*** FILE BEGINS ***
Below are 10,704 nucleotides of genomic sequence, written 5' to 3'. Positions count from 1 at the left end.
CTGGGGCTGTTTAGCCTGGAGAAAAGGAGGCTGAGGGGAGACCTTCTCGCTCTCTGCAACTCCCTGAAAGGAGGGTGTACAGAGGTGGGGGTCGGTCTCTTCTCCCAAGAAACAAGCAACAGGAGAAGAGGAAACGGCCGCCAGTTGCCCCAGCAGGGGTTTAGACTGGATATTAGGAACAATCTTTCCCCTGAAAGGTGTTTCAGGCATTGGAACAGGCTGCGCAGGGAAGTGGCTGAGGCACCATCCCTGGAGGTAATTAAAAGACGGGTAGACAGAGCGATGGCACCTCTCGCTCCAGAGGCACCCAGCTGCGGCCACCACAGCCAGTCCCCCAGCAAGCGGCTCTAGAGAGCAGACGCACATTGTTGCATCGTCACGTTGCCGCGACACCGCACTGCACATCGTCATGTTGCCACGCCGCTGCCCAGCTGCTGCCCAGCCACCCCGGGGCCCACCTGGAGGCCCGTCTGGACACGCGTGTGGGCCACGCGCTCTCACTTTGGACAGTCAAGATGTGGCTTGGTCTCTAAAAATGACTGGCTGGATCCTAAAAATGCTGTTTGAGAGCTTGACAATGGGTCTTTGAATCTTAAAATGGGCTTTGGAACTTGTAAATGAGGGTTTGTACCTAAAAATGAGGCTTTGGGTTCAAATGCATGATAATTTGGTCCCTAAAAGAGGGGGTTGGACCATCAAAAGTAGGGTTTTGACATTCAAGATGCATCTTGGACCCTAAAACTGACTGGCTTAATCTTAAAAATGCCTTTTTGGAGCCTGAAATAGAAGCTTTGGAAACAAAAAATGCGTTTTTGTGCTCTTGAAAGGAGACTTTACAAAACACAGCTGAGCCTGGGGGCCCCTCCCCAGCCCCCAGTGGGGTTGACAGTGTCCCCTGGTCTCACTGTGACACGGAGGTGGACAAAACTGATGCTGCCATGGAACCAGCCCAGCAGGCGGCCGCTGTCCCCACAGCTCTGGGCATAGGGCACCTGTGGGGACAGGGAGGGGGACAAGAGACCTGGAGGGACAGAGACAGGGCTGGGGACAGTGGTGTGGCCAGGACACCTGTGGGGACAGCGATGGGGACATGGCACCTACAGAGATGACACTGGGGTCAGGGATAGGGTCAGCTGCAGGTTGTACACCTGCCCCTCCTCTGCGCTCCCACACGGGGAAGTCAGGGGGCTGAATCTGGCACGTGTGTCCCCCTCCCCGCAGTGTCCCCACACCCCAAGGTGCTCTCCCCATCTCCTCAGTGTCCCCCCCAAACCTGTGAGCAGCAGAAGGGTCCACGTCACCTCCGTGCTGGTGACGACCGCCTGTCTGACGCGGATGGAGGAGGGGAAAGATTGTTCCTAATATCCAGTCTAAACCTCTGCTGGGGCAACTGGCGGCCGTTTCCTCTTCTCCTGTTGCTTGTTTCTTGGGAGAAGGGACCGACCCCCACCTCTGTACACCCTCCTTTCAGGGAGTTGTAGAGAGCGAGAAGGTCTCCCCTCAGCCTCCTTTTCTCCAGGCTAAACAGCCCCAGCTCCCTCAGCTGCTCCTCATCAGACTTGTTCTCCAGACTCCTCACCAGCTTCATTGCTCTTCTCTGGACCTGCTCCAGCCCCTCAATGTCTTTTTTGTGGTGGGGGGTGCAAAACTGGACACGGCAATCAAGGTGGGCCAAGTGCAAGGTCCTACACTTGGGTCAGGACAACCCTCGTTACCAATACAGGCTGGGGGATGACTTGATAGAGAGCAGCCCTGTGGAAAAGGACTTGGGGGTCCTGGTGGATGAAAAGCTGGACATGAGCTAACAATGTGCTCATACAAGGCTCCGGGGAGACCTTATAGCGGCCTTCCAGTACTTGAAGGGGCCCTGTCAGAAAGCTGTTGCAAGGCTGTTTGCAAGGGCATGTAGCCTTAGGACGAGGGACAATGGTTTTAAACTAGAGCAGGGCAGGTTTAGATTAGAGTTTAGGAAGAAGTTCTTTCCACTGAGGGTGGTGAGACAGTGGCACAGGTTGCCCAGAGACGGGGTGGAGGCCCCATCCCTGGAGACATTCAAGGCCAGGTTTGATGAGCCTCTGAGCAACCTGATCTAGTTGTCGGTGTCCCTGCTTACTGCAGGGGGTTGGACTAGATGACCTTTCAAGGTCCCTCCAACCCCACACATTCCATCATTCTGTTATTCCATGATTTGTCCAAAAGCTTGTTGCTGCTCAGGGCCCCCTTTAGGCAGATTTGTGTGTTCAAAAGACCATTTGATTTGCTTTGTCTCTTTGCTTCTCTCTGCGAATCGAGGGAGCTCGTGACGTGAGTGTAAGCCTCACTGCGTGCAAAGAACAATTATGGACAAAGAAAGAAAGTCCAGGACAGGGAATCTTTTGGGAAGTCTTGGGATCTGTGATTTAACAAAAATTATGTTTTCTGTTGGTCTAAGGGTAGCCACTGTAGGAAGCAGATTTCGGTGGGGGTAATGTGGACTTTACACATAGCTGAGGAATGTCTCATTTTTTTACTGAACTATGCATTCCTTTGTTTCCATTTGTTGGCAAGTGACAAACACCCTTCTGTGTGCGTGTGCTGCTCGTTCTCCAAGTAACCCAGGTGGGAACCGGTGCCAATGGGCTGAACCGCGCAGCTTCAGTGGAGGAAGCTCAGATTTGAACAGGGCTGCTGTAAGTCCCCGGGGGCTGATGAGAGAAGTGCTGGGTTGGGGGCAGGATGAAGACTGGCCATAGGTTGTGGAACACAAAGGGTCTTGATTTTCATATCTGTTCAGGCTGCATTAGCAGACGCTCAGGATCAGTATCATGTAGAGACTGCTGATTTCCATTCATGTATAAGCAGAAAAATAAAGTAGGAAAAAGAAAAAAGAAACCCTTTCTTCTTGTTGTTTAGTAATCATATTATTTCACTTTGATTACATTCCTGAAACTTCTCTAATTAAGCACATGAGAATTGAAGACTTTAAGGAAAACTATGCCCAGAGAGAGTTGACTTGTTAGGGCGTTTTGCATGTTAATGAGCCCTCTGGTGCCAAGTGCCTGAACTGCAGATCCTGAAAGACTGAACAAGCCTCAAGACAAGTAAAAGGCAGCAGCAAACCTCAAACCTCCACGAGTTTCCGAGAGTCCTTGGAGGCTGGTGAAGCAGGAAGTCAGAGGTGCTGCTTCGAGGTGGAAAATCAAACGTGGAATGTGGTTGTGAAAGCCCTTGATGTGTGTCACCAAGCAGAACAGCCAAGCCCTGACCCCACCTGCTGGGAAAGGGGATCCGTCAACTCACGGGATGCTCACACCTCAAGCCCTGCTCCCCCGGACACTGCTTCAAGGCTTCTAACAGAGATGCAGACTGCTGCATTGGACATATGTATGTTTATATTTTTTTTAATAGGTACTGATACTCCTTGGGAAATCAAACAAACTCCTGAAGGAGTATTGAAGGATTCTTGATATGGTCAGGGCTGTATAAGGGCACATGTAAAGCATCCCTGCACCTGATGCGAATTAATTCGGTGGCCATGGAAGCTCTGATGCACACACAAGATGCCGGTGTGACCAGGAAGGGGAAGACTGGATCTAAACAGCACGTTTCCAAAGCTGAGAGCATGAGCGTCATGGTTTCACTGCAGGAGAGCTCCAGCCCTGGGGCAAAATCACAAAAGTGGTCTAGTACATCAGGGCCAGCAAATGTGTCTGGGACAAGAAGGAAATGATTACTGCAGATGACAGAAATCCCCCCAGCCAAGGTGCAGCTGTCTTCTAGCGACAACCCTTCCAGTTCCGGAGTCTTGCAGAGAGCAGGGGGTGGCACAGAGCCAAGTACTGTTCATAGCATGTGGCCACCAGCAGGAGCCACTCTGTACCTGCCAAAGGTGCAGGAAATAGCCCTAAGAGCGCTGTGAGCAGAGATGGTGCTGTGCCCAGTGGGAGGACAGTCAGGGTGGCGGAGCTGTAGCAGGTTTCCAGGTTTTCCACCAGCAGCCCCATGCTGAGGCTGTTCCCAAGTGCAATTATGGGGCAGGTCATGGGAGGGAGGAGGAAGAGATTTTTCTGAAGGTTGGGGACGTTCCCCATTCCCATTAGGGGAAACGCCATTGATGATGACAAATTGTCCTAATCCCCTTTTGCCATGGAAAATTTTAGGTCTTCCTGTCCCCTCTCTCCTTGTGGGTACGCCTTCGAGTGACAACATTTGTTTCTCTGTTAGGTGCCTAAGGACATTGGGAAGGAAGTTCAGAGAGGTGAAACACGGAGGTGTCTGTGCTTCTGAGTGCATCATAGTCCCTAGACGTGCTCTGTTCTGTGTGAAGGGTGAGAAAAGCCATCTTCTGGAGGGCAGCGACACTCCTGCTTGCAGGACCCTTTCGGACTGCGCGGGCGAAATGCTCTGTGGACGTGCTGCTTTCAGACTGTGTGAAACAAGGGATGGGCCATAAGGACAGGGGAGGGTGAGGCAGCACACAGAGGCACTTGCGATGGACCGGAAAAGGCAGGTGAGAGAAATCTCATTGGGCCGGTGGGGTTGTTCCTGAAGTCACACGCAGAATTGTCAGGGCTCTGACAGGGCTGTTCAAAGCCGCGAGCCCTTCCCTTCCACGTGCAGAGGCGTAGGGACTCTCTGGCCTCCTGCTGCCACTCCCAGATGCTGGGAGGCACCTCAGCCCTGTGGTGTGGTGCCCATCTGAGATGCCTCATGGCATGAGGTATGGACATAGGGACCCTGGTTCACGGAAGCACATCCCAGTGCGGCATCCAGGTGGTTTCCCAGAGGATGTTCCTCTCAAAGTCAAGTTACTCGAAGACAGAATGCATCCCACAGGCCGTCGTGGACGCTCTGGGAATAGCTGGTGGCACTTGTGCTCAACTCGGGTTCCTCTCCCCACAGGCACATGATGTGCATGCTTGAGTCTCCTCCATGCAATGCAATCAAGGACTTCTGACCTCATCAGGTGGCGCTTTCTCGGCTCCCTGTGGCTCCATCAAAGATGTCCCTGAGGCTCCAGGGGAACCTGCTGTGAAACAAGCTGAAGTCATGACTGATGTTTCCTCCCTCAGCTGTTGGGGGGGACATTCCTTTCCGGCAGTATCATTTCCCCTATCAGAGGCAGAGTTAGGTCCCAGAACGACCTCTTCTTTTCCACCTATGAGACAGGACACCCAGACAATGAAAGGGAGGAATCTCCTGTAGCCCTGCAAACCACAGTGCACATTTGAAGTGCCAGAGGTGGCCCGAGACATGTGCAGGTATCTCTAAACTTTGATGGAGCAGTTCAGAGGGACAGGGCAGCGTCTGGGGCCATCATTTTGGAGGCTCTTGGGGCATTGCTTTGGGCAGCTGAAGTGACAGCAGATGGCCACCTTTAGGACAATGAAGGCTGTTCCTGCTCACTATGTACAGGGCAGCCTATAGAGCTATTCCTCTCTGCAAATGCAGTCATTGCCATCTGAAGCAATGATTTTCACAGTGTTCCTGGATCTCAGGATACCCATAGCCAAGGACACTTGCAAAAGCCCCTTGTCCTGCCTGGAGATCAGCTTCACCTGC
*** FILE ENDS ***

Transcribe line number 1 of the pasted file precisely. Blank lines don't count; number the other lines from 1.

Below are 10,704 nucleotides of genomic sequence, written 5' to 3'. Positions count from 1 at the left end.